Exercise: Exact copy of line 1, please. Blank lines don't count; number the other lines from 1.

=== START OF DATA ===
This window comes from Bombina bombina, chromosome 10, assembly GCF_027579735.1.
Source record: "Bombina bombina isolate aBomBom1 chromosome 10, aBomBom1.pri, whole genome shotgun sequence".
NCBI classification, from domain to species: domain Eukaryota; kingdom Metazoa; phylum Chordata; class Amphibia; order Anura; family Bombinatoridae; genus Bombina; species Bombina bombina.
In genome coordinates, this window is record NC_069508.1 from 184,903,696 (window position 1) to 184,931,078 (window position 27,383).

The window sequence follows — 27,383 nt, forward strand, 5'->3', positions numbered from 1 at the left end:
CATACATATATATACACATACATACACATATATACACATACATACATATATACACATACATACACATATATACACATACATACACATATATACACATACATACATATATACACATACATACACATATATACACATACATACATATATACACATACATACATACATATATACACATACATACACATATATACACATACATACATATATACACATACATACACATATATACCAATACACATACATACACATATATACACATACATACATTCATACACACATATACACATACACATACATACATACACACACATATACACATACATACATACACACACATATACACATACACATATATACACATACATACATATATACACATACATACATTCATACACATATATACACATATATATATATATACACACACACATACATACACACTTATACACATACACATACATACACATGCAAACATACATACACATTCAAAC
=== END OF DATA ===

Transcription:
This window comes from Bombina bombina, chromosome 10, assembly GCF_027579735.1.